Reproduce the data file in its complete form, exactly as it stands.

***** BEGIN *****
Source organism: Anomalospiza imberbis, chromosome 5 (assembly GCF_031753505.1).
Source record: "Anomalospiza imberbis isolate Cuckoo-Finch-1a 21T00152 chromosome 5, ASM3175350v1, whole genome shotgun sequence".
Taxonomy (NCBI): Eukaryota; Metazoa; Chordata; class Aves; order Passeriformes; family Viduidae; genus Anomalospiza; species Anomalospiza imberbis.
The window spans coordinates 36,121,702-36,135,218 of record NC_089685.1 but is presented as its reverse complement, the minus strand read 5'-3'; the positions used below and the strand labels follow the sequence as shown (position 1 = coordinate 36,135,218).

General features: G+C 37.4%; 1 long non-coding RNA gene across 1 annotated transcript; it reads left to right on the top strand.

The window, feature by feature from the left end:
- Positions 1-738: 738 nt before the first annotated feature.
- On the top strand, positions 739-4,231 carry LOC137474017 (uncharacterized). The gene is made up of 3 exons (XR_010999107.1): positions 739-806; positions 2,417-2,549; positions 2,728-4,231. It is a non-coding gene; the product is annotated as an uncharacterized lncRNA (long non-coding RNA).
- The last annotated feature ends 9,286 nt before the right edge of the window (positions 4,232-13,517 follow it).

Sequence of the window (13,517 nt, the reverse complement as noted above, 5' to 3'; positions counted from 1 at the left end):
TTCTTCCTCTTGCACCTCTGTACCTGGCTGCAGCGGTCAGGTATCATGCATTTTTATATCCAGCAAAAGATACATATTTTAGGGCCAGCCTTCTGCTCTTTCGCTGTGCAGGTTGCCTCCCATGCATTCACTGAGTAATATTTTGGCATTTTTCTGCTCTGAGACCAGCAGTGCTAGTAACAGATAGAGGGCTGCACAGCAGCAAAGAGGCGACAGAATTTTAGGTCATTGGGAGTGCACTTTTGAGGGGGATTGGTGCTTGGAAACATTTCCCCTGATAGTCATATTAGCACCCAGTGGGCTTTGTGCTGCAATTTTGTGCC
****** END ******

Source organism: Anomalospiza imberbis, chromosome 5 (assembly GCF_031753505.1).
Source record: "Anomalospiza imberbis isolate Cuckoo-Finch-1a 21T00152 chromosome 5, ASM3175350v1, whole genome shotgun sequence".
Taxonomy (NCBI): Eukaryota; Metazoa; Chordata; class Aves; order Passeriformes; family Viduidae; genus Anomalospiza; species Anomalospiza imberbis.
The window spans coordinates 36,121,702-36,135,218 of record NC_089685.1 but is presented as its reverse complement, the minus strand read 5'-3'; the positions used below and the strand labels follow the sequence as shown (position 1 = coordinate 36,135,218).

General features: G+C 37.4%; 1 long non-coding RNA gene across 1 annotated transcript; it reads left to right on the top strand.

The window, feature by feature from the left end:
- Positions 1-738: 738 nt before the first annotated feature.
- On the top strand, positions 739-4,231 carry LOC137474017 (uncharacterized). The gene is made up of 3 exons (XR_010999107.1): positions 739-806; positions 2,417-2,549; positions 2,728-4,231. It is a non-coding gene; the product is annotated as an uncharacterized lncRNA (long non-coding RNA).
- The last annotated feature ends 9,286 nt before the right edge of the window (positions 4,232-13,517 follow it).

Sequence of the window (13,517 nt, the reverse complement as noted above, 5' to 3'; positions counted from 1 at the left end):
TTCTTCCTCTTGCACCTCTGTACCTGGCTGCAGCGGTCAGGTATCATGCATTTTTATATCCAGCAAAAGATACATATTTTAGGGCCAGCCTTCTGCTCTTTCGCTGTGCAGGTTGCCTCCCATGCATTCACTGAGTAATATTTTGGCATTTTTCTGCTCTGAGACCAGCAGTGCTAGTAACAGATAGAGGGCTGCACAGCAGCAAAGAGGCGACAGAATTTTAGGTCATTGGGAGTGCACTTTTGAGGGGGATTGGTGCTTGGAAACATTTCCCCTGATAGTCATATTAGCACCCAGTGGGCTTTGTGCTGCAATTTTGTGCC